Down here below the clouds

As is clear from the masthead of this blog, I teach at a small liberal arts college. We are a fine institution, but in all honesty we are well below those lofty summits of academia around which gust the latest ideas and theories. I spend no time teaching the most recent critical interpretations of Baroque era art and literature. It's all I can do to teach students that there was a Baroque era.

And it's not always bad to be down in the valley or off in the hinterlands. A lot of the academic trends and fads that swirl about prestigious institutions just blow over us entirely. It takes years for a hot button idee du jour to trickle down from on high. So it was a surprise to receive a paper from a student recently employing all the slick theory-mongering arguments that I had to endure when I was in graduate school. He was holding forth on the need for students to be empowered with "multiple critical heuristics" that would allow them to test the "solvency of identity in an anti-foundational paradigm."  That's just not the kind of student writing I usually see at this place. So in Wildean imitation, here is the response I would love to give:
Oh my dear boy! What dreary claptrap has someone inflicted upon you? One doesn’t need training in literary critical analysis to be moved by the plight of well-drawn characters experiencing the beauty, tragedy, wonder and fragility of human life; nor does one need to be “empowered” with a dozen of the latest interpretive approaches.
People read long before they understood heuristics and Derrida (and with every sign of keen enjoyment). Yes, that's right, my boy. You've finally encountered a professor whose aesthetic stance is despised by the hip kids over in the English Department. I’m the fuddiest of fuddy-duddies.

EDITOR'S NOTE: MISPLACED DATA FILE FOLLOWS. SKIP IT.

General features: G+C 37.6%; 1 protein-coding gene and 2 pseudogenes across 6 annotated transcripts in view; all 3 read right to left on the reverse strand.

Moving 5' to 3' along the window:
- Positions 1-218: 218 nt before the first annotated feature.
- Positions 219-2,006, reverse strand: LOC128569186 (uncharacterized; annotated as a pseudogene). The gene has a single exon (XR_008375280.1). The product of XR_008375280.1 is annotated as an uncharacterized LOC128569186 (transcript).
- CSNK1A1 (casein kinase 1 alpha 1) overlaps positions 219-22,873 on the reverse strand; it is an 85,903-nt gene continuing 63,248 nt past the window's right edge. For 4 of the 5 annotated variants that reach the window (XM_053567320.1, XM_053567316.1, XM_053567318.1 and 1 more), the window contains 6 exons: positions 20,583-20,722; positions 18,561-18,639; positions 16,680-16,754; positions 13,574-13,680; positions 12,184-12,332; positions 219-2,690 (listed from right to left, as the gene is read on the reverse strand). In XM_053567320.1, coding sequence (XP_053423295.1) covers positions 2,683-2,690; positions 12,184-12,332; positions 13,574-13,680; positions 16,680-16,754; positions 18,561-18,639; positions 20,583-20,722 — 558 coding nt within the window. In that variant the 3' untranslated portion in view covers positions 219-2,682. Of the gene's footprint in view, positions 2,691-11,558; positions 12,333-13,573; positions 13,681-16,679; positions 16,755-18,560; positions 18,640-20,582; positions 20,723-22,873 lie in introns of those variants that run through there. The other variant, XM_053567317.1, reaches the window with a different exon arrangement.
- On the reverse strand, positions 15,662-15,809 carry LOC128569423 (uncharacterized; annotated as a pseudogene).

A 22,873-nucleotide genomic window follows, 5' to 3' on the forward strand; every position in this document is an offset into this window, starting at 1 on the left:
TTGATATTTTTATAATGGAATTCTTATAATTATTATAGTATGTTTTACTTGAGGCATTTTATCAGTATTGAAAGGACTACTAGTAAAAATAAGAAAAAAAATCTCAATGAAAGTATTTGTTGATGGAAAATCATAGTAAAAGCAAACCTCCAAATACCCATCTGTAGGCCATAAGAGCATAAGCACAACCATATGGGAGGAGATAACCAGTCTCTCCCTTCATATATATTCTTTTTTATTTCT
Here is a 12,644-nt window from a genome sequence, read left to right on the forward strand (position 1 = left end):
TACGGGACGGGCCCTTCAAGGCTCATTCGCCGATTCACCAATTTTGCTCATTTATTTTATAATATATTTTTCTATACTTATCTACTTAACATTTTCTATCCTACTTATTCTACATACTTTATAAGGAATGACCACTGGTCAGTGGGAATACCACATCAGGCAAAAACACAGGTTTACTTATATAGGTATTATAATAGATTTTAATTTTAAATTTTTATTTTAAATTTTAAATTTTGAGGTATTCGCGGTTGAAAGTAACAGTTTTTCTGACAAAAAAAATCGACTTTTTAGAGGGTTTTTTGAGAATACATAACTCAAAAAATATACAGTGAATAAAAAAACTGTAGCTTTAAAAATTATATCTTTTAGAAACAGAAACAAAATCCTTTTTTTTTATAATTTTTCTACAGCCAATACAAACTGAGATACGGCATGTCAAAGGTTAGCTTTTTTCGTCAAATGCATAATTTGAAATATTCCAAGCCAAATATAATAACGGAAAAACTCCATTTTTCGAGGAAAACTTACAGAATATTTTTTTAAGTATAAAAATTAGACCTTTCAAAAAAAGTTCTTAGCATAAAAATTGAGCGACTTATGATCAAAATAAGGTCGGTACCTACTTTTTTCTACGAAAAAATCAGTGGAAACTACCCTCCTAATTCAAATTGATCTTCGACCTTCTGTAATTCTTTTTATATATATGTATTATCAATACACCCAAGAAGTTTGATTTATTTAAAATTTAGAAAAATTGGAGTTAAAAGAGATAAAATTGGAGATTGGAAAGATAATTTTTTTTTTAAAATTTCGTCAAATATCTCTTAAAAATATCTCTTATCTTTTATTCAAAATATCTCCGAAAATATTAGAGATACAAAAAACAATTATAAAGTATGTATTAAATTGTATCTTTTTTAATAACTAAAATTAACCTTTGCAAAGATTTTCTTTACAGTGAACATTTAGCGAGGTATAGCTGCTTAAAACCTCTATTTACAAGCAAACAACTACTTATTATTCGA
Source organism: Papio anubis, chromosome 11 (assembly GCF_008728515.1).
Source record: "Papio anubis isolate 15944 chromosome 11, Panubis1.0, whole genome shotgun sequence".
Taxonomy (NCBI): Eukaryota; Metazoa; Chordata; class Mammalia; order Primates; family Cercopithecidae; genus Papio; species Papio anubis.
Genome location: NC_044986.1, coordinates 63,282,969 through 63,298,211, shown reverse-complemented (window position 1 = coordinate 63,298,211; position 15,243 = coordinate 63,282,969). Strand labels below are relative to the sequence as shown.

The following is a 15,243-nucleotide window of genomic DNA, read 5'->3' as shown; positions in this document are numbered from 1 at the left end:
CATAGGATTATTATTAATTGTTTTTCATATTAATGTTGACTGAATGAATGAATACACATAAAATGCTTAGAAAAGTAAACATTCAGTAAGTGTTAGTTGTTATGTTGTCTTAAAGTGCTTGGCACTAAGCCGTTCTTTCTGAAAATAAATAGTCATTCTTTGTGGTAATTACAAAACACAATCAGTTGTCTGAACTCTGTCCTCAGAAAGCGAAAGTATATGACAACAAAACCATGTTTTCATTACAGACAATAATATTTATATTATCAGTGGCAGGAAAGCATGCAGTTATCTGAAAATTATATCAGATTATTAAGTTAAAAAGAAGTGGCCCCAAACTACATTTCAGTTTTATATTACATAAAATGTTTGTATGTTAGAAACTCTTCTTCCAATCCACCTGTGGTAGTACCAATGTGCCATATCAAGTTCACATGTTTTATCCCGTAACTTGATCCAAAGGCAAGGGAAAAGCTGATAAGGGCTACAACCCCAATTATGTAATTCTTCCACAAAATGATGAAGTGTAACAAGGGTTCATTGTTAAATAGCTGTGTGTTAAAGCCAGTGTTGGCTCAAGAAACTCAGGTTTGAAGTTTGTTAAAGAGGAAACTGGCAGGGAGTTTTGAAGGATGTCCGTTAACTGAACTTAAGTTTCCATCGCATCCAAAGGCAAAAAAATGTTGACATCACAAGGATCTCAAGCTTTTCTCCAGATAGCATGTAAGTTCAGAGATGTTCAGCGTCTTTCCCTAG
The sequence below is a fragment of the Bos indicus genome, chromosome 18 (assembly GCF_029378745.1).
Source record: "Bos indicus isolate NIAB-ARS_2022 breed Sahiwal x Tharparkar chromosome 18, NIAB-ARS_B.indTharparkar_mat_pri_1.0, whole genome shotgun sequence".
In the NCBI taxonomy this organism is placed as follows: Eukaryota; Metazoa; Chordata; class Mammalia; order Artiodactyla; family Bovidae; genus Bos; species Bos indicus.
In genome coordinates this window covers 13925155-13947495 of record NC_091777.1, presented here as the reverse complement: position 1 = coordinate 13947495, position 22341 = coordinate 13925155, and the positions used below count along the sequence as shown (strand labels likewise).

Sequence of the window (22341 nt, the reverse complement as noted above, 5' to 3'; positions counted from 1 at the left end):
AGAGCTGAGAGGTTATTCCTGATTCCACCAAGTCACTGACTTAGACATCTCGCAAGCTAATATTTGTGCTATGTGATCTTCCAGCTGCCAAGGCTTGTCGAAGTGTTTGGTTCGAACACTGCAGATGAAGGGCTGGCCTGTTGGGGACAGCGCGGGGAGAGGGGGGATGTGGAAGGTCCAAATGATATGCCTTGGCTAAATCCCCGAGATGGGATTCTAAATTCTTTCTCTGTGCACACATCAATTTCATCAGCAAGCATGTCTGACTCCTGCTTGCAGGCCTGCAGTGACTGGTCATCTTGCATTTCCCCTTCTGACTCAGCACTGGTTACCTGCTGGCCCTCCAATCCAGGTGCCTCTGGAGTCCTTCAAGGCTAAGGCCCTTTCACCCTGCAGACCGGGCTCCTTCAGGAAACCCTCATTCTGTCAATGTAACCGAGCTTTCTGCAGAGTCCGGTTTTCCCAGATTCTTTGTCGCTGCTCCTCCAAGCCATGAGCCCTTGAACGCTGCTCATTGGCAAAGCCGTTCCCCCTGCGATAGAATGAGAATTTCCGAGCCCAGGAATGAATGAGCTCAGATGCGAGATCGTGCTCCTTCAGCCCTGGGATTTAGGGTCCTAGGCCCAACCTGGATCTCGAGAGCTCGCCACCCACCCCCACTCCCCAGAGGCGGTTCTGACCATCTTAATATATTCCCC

Literature, my dear, is useless. That’s its value. Reading is by its very nature selfish, elitist, probably anti-social, and politically a waste of time. That's what recommends it! It is the reminder that if the world were perfect, if war were ended, universal harmony achieved and every disenfranchised minority treated with justice and equality, someone somewhere would still feel the urge to write a poem.
To put it bluntly, politics befouls the poetry. I like to keep the two as far away from each other as possible. Art for art's sake and all that. I affirm the heretically delicious notion that the primary intelligibility of a work of art is as a work of art. Of course, clever people can interrogate a poem away from this primary intelligibility, but they haven’t really proven that literature is about politics; they’ve just changed the subject.
This is not to say that literature doesn’t contain its share of political content, or that it can’t be read through some tedious socio-political lens. Yes, yes, my boy, we can always go on a prosecutorial mouse-hunt for misogyny in King Lear, but who is the poorer for that? The play in all its spectacular grandeur will be here long after our politics are moldy footnotes in dull, unread books.

You wouldn't think this is a point that needs to be made, but you would be amazed at what blasphemy it is to speak these ideas aloud in graduate programs and most literature departments. It marks me as a reactionary. Well, so be it. I can carry a protest sign in one hand and a book of verse in the other. The two have absolutely nothing to do with one another. Indeed, it may suprise you that I am usually in political agreement with those who inhabit contemporary English departments. It's not their politics I object to. It’s their taste.


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